HIV Antiretroviral Therapy Effectively Eliminates Transmission Risk For Serodifferent Gay Couples, Study Shows
CNN: HIV treatment eliminates risk of passing on virus, landmark study says
“The risk of passing on the HIV virus is completely eliminated by effective drugs treatment, a landmark study has shown, in a significant boost to the prospects of ending the AIDS pandemic. A study of nearly 1,000 gay male couples, where one partner with HIV took antiretroviral therapy (ART), found no new cases of transmission to the HIV-negative partner during sex without a condom…” (Mackintosh, 5/3).
Financial Times: AIDS breakthrough as study finds that drugs stop HIV transmission
“…The researchers said their results provided a similar level of evidence on viral suppression and HIV transmission risk for gay men to that previously generated for heterosexual couples, and suggested that the risk of HIV transmission in gay couples through condomless sex when the viral load is suppressed by the drugs is effectively zero. The observational study, which is the largest of its kind and published in The Lancet, provides ‘conclusive evidence’ that proper antiretroviral treatment will ensure the virus is ‘untransmittable,’ the researchers said…” (Neville/Mersinoglu, 5/3).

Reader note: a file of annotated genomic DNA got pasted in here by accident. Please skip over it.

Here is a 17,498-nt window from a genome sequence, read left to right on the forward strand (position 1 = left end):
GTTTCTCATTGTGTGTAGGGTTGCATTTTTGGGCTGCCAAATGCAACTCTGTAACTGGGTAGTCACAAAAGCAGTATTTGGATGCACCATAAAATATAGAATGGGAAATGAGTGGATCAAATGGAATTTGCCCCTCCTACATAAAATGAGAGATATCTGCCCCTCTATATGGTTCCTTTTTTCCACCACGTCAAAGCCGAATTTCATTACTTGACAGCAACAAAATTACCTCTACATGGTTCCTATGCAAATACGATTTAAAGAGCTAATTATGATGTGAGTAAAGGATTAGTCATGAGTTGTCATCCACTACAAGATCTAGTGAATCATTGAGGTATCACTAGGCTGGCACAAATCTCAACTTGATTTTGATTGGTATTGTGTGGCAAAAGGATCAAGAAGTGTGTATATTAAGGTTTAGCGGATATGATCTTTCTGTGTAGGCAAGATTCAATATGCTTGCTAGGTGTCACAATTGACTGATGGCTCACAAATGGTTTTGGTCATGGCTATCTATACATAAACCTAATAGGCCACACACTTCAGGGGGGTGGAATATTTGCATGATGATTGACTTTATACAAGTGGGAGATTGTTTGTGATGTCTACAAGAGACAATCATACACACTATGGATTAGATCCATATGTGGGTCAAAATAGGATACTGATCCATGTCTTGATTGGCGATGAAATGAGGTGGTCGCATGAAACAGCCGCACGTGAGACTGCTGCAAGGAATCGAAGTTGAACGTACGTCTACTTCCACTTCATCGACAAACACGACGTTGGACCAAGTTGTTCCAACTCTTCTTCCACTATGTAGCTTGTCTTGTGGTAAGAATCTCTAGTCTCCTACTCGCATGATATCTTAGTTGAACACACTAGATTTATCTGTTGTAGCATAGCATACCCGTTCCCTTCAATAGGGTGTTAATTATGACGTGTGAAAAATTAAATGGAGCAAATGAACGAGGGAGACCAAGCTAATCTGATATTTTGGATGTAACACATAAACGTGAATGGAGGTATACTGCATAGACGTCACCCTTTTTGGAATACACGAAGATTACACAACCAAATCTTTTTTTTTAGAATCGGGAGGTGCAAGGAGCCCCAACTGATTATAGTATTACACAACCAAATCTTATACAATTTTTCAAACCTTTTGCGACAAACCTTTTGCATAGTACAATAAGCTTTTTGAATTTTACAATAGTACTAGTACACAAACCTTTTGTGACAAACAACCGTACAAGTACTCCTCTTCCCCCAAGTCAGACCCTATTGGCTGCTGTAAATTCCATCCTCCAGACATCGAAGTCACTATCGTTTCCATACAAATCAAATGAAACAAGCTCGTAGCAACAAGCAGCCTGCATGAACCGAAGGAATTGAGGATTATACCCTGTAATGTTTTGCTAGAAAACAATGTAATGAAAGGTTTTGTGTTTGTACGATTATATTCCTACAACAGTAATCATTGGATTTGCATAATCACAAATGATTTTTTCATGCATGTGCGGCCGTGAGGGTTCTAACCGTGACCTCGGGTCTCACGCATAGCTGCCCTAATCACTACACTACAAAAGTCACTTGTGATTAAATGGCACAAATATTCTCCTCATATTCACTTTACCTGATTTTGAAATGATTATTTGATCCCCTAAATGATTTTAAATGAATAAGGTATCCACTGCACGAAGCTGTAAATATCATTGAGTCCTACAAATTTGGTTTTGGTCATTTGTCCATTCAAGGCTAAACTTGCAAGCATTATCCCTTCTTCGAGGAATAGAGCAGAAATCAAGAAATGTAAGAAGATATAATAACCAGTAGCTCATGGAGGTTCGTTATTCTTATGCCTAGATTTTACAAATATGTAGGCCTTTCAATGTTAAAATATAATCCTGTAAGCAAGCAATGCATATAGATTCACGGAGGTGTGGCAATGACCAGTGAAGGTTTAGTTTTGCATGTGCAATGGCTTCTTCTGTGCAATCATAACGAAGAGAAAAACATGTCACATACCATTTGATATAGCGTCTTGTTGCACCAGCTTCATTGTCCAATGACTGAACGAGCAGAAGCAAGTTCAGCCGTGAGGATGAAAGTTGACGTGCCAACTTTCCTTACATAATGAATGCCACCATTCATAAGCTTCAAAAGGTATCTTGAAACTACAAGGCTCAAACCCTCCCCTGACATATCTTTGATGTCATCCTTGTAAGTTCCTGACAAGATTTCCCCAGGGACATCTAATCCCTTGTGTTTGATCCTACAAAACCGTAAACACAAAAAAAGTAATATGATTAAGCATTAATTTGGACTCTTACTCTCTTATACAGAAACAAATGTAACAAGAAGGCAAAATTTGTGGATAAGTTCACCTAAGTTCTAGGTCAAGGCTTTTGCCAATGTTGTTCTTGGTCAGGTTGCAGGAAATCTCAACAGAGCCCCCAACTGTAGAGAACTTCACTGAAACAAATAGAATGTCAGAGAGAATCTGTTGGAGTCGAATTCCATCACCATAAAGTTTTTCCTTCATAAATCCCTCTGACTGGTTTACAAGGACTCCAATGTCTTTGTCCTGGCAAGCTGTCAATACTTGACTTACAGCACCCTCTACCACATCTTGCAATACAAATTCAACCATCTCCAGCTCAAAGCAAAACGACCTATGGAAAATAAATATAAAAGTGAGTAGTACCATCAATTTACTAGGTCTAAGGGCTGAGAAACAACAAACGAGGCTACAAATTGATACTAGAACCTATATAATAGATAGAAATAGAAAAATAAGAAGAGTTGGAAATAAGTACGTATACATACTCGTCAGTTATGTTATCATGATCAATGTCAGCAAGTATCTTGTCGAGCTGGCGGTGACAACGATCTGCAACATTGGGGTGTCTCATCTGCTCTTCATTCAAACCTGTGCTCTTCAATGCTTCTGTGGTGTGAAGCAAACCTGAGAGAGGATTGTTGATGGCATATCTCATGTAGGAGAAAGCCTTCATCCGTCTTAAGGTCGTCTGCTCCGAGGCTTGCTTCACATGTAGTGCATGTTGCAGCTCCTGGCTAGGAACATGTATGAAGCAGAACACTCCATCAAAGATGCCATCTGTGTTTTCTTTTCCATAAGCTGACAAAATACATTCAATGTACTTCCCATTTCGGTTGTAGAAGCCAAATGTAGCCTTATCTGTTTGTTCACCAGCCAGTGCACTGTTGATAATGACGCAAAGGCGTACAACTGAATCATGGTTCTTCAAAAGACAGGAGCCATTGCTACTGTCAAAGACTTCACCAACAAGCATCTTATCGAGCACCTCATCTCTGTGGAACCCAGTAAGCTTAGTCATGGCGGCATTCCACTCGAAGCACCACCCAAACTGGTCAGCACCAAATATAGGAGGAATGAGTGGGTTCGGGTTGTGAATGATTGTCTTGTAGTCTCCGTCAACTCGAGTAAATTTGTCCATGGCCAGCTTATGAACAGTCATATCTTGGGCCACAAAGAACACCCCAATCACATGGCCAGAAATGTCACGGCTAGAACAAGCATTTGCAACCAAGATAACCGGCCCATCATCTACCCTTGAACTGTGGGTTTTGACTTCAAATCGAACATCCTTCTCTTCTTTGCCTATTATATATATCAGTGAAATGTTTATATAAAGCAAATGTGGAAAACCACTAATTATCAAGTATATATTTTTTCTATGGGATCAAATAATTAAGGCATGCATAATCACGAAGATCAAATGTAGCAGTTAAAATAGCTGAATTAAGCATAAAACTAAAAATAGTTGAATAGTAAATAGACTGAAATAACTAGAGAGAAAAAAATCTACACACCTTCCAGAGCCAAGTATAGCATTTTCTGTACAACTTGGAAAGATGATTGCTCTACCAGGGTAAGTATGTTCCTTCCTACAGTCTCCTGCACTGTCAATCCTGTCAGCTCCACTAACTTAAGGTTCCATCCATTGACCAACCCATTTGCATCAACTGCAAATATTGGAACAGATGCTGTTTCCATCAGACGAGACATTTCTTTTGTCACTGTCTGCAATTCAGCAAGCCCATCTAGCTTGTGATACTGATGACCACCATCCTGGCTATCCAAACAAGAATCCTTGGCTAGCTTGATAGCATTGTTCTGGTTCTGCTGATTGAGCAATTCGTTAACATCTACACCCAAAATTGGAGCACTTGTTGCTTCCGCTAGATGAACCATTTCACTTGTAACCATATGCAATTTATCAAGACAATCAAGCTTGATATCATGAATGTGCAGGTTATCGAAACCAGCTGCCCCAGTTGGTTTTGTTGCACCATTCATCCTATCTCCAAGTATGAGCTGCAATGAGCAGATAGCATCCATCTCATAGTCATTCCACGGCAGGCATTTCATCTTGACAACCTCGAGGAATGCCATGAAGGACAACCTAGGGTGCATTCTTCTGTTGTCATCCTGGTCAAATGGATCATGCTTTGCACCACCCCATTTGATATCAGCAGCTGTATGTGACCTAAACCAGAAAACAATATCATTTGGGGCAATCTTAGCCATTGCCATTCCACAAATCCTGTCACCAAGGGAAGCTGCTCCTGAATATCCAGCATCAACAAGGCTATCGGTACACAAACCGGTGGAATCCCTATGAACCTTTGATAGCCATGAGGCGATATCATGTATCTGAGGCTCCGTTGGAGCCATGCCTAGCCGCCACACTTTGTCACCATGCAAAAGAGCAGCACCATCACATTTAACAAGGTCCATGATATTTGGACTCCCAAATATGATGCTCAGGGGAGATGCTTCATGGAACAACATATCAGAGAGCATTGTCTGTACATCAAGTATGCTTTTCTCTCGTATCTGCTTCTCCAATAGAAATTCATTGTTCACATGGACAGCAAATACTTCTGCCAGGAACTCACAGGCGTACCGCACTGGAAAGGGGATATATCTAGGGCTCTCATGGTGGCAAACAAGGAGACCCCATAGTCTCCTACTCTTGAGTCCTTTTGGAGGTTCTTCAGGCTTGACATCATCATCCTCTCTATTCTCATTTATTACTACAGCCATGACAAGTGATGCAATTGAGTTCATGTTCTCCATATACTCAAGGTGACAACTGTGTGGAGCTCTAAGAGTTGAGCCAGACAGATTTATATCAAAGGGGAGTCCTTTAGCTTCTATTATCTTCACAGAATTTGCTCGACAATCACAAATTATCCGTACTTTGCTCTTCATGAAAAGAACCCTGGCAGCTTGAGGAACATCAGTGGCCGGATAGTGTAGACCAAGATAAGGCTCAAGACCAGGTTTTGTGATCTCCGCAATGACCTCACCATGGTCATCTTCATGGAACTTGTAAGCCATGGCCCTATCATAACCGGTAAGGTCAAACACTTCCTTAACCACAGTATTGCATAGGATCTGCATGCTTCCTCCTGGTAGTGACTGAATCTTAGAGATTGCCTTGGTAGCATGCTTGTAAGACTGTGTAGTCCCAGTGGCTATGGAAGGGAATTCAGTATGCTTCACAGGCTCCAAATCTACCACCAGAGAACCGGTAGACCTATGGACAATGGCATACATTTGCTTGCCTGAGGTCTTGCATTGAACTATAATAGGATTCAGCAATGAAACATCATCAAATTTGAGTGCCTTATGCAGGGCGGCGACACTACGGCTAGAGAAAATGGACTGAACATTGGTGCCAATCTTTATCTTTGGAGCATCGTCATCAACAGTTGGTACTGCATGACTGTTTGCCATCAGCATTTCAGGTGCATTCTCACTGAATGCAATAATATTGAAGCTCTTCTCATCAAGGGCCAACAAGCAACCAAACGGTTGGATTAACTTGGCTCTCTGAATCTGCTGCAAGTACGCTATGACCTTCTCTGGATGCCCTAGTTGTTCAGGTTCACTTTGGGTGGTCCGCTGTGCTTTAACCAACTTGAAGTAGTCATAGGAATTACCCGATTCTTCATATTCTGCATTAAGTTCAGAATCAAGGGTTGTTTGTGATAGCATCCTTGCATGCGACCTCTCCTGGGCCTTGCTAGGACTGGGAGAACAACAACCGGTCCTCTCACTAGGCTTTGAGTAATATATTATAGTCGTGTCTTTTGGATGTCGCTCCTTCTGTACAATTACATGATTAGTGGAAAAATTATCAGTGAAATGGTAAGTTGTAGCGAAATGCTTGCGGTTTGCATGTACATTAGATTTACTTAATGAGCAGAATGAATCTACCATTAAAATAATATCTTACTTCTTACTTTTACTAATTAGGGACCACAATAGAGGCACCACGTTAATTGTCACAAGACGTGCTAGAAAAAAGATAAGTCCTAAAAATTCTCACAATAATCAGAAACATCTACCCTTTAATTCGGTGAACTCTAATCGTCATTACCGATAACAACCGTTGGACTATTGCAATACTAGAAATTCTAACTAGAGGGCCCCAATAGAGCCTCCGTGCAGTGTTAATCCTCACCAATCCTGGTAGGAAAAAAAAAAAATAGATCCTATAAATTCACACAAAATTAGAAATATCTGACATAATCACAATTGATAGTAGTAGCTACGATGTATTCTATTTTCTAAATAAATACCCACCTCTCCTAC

The Guardian: End to AIDS in sight as huge study finds drugs stop HIV transmission
“…Among nearly 1,000 male couples across Europe where one partner with HIV was receiving treatment to suppress the virus, there were no cases of transmission of the infection to the HIV-negative partner during sex without a condom. Although 15 men were infected with HIV during the eight-year study, DNA testing proved that was through sex with someone other than their partner who was not on treatment…” (Boseley/Devlin, 5/2).
Additional coverage of the study’s findings is available from Agence France-Presse, Al Jazeera, HealthDay News, Newsweek, Reuters, and The Telegraph.
The KFF Daily Global Health Policy Report summarized news and information on global health policy from hundreds of sources, from May 2009 through December 2020. All summaries are archived and available via search.